Monday, October 10, 2011

Growing as a Writer

Week of October 9—An Interview with Picture Book Author Jean Reidy
Monday, October 10—Growing as a Writer

This is the first installment of a five-part interview with picture book author, Jean Reidy.

Be sure to check out Jean’s latest book, Light Up the Night. The book is illustrated by Margaret Chodos-Irvine and published by Disney/Hyperion Books.

Rob Sanders: We’ve all heard that the best way for beginning authors to learn to write is to read, read, read. What is the second most helpful way you discovered to learn and grow as a writer?

Jean Reidy: You can't top READING can you, Rob? And it’s so important, that I find it difficult to mention a second that even deserves to be on the same list. But here goes.

I found my most trusted and toughest critique group. I have two—an online group and a face-to-face weekly group—as well as a few individuals with whom I swap manuscripts from time-to-time. I learned to listen carefully to what they have to say about my writing. Then—and this is the key—I learned to figure out what they're really trying to say. I'm not suggesting that my critique partners are unable to articulate criticism, but too often I jumped on their comments with quick fixes or—worse yet—overcorrections that don't touch the heart of the problem. I remember rewriting an entire first chapter to solve a problem that really only needed an extra sentence to remedy. Now, I ask a lot of questions. I learn more from discussions about what's working and what's not with a manuscript than I do from most workshops or craft books.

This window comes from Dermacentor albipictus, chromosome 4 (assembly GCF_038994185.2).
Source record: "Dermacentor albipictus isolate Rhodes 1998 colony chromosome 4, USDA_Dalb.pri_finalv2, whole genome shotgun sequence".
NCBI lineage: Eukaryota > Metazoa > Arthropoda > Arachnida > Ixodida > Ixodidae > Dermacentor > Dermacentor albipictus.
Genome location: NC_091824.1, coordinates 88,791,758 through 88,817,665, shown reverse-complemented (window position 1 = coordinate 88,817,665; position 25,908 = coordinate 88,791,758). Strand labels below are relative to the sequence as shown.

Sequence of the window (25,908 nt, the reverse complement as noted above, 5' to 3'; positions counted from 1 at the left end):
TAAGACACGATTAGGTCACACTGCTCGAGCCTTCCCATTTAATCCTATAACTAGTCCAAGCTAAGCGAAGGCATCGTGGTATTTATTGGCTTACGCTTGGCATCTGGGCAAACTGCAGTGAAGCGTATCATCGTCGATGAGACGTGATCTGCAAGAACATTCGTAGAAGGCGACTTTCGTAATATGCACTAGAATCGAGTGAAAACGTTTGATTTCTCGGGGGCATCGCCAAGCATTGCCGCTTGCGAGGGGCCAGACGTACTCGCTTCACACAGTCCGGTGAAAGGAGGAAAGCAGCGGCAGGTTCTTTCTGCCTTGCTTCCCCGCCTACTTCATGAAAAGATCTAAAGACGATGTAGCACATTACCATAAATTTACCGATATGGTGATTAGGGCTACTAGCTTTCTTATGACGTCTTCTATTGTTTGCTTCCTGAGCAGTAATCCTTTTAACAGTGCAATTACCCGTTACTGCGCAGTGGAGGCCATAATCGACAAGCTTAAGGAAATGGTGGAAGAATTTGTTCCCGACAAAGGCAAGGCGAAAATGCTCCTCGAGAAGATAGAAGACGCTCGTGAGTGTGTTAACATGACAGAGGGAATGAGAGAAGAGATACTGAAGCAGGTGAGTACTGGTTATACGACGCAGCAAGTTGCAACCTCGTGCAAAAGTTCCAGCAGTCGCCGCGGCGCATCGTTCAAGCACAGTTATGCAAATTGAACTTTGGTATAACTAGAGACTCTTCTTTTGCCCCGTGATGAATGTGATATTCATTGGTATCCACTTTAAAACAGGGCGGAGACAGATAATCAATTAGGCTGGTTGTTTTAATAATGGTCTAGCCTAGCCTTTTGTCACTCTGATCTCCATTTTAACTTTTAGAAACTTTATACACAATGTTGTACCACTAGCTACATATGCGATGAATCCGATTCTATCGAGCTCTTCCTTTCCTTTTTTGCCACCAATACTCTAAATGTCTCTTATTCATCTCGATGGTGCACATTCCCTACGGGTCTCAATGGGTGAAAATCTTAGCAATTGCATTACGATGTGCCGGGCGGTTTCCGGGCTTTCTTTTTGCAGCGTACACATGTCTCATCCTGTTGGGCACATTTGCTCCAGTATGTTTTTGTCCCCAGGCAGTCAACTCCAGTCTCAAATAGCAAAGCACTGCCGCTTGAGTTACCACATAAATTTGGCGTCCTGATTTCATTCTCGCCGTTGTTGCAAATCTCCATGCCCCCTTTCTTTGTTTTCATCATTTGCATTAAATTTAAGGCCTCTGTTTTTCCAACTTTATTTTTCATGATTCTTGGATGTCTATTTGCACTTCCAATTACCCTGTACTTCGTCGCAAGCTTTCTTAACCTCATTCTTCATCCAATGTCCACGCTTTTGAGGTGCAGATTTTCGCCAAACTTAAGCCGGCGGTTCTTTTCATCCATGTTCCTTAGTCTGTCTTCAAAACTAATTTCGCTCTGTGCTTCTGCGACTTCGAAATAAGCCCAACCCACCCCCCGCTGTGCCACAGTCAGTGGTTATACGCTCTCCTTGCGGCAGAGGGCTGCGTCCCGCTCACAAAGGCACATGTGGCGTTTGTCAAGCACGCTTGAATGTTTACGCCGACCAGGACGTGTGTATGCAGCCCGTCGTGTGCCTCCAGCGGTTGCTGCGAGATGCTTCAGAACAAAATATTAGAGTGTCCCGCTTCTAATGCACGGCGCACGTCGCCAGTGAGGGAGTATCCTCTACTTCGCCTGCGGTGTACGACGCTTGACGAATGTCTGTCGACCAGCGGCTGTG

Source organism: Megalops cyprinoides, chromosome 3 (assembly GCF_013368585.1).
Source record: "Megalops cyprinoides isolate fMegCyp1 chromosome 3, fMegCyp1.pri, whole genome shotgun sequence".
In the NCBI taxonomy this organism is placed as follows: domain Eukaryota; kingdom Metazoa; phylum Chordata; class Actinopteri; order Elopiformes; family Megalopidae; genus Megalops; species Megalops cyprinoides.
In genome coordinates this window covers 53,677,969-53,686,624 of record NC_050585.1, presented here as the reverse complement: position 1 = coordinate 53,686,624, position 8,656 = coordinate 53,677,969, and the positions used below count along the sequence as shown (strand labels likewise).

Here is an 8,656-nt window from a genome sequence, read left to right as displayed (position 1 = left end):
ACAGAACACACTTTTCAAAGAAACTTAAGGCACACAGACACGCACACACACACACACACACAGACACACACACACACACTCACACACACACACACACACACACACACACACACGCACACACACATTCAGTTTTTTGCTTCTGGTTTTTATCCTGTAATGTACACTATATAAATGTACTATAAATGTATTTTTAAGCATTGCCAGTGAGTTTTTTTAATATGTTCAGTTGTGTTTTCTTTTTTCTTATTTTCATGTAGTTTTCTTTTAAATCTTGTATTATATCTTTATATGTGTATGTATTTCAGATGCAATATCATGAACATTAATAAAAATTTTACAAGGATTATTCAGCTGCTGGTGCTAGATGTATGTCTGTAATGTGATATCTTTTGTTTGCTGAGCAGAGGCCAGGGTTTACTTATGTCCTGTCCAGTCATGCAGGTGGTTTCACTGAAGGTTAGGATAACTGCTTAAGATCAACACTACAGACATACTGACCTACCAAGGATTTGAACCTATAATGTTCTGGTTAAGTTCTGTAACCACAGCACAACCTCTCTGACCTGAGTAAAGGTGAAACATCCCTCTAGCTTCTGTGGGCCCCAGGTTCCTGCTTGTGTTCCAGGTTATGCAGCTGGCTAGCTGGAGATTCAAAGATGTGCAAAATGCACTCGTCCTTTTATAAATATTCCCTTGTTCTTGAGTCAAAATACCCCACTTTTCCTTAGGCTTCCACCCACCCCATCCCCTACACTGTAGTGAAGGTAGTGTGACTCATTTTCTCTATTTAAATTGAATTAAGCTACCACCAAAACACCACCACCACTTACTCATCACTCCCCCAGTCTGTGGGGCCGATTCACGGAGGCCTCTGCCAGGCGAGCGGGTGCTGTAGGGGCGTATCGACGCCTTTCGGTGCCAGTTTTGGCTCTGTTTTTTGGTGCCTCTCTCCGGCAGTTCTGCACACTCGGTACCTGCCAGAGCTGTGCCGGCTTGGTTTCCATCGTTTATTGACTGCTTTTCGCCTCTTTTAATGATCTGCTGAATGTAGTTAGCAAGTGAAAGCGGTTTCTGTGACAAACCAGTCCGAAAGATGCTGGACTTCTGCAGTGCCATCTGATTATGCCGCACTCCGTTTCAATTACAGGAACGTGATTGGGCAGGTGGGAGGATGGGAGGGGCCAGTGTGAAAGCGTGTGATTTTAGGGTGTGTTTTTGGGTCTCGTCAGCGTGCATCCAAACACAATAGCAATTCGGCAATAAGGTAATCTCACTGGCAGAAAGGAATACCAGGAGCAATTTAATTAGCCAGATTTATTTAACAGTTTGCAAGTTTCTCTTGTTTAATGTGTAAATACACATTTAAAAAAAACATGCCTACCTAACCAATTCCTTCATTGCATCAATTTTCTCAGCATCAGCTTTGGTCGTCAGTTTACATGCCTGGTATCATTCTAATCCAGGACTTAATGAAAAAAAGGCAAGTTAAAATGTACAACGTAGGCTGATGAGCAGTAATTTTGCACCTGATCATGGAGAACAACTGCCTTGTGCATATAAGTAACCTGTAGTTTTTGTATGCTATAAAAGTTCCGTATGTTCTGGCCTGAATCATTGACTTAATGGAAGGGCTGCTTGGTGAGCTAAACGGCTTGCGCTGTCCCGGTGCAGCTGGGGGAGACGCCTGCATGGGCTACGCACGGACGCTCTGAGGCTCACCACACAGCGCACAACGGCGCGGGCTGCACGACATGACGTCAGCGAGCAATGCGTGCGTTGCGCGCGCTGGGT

Recently, I've been involved in an interesting discussion with a group of writer friends. One member of the group, who is a published and highly successful author/illustrator, was recently awarded a prestigious mentorship. In addition to the congratulations came the question, “Why would she need a mentor? She's already successful.” Well, that discussion reminded me of something my wise and wonderful agent, Erin Murphy once said, “. . . even after reaching a point that others would call ‘successful,’ you need to stay open to learning and growing, instead of resting comfortably on your laurels. I really think that continuing to challenge yourself in your craft is the key to not getting stagnant and outmoded.” Truly, we should always be learning, shouldn’t we?
RS: Everyone always wants to know where writers get their ideas. I want to know where you find your inspiration.

JR: I can do this best with a simple list. Here goes:

Jean Reidy’s 5 Unusual Places to Find Inspiration
Artist and Illustrator Websites
The Timeout Corner
Beat Boxing
At Your Day Job

It’s Your Turn!
1. Visit Jean’s web site at!  

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